New York Times Current History; The European War, Vol 2, No. 3, June, 1915 eBook

This eBook from the Gutenberg Project consists of approximately 441 pages of information about New York Times Current History; The European War, Vol 2, No. 3, June, 1915.

Then Mr. Frohman, in a perfectly calm voice, said:  “They’ve done for us; we had better get out.”  He knew that his beautiful adventure was about to begin.  He had hardly spoken when, with a tremendous roar, a great wave swept along the deck and we were all divided in a moment.  I have not seen any of those brave men alive since.  Mr. Frohman, Mr. Vanderbilt, and my brother-in-law were drowned.  When Mr. Frohman’s body was recovered there was the most beautiful and peaceful smile upon his lips.


[Special Cable to THE NEW YORK TIMES.]

LONDON, May 9.—­Two survivors of the Lusitania disaster have given testimony that Alfred G. Vanderbilt died heroically; that he went to death to save the life of a woman.

Thomas Slidell, a friend of Mr. Vanderbilt, who lives at the Knickerbocker Club in New York, and was traveling with him, told of the sacrifice first.  Then tonight Norman Ratcliffe, who lives in Gillingham, Kent, and was returning from Japan, offered verification.  Mr. Ratcliffe was rescued, after clinging to a box in the sea for three hours.  With him was a steward of the Lusitania.  He said:

This steward told me he had seen Mr. Vanderbilt on the Lusitania’s deck, shortly after the ship was struck, with a lifebelt about his body.  When the ship gave every indication that it would sink within a few minutes, the steward said, Mr. Vanderbilt took off his lifebelt and gave it to a woman who passed him on the deck, trembling with fear of the fate she expected to meet.  The steward said Mr. Vanderbilt turned back, as though to look for another belt, and he saw him no more.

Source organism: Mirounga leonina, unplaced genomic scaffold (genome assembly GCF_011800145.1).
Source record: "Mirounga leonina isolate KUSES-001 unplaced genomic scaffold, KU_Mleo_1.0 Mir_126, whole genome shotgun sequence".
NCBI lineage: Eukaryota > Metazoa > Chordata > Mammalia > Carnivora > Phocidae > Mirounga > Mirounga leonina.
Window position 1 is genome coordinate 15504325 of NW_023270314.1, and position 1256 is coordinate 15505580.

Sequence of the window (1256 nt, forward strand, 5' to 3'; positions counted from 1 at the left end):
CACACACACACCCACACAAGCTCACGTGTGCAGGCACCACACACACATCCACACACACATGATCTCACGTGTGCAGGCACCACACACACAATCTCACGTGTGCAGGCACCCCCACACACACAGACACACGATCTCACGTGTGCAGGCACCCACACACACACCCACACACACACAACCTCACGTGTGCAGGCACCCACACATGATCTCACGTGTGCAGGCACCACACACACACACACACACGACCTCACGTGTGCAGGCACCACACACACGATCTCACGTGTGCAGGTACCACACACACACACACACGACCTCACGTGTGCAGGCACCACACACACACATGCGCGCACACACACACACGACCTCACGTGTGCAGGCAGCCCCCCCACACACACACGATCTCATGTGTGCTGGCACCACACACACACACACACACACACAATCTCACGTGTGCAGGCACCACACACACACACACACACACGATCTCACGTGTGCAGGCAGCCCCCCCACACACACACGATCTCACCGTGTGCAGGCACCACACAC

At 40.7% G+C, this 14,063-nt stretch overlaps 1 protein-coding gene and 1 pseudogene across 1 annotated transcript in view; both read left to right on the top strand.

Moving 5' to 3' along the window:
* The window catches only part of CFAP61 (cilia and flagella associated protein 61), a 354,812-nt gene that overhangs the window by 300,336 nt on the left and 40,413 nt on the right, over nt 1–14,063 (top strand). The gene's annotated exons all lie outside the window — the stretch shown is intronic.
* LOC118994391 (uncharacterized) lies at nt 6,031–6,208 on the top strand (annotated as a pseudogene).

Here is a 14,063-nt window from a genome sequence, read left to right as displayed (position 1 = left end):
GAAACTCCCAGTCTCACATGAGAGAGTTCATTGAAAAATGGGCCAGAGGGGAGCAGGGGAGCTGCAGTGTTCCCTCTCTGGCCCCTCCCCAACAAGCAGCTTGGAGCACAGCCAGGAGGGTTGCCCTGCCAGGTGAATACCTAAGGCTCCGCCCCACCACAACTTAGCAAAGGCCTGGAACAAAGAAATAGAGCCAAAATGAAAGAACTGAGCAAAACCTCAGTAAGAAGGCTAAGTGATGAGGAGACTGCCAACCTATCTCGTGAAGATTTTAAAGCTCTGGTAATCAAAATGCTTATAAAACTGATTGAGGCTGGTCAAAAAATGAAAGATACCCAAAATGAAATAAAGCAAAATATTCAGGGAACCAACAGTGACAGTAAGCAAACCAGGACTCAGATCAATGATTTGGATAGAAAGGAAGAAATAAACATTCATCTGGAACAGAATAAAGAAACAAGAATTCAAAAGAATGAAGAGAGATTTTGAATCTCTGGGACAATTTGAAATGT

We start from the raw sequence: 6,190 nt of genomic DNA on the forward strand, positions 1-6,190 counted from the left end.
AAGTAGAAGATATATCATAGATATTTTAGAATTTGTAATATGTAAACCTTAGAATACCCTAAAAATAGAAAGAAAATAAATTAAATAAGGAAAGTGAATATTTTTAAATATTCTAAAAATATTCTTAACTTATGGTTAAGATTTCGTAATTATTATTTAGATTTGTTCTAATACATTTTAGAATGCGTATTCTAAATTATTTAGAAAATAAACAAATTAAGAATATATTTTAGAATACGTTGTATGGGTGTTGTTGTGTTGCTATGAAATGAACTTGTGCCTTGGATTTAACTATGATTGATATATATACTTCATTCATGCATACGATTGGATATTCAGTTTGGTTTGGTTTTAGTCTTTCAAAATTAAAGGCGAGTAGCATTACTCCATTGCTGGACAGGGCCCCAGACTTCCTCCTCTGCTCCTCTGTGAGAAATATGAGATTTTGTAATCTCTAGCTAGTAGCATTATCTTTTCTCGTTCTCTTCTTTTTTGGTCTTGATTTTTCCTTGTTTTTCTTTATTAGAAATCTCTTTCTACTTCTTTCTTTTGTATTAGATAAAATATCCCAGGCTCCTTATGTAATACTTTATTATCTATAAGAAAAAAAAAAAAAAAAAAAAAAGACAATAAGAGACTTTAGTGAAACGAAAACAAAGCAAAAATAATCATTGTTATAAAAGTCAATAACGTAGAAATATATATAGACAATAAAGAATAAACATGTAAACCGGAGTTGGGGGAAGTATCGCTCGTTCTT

Telling of his last moments on the ship and his last sight of Mr. Vanderbilt, Mr. Slidell said:

I saw Alfred G. Vanderbilt only a few minutes before I left the ship.  He was standing with a lifebelt in his hand.  A woman came up to him, and I saw him place the belt around the woman.  He had none for himself, and I know that he could not swim.

Only the day before we had been talking of a day and a dawn some years ago when we went down the bay at New York in his yacht and waited to welcome and dip our flag to the Lusitania on her maiden voyage.  We saw the first and last of her.  Vanderbilt, who had given largely to the Red Cross, was returning to England in order to offer a fleet of wagons and himself as driver to the Red Cross Society, for he said he felt every day that he was not doing enough.


Oliver O. Bernard, scenic artist of Covent Garden, said:

Only one or two of the shining marks which disasters at sea seem invariably to involve have lived to tell the Lusitania’s tale.  Vanderbilt, the sportsman, is gone.  Genial Charles Klein, the playwright, is gone.  That erratic American literary genius, Elbert Hubbard, is gone, and with him a wife to whom he seemed particularly devoted.  And Charles Frohman is gone.

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New York Times Current History; The European War, Vol 2, No. 3, June, 1915 from Project Gutenberg. Public domain.
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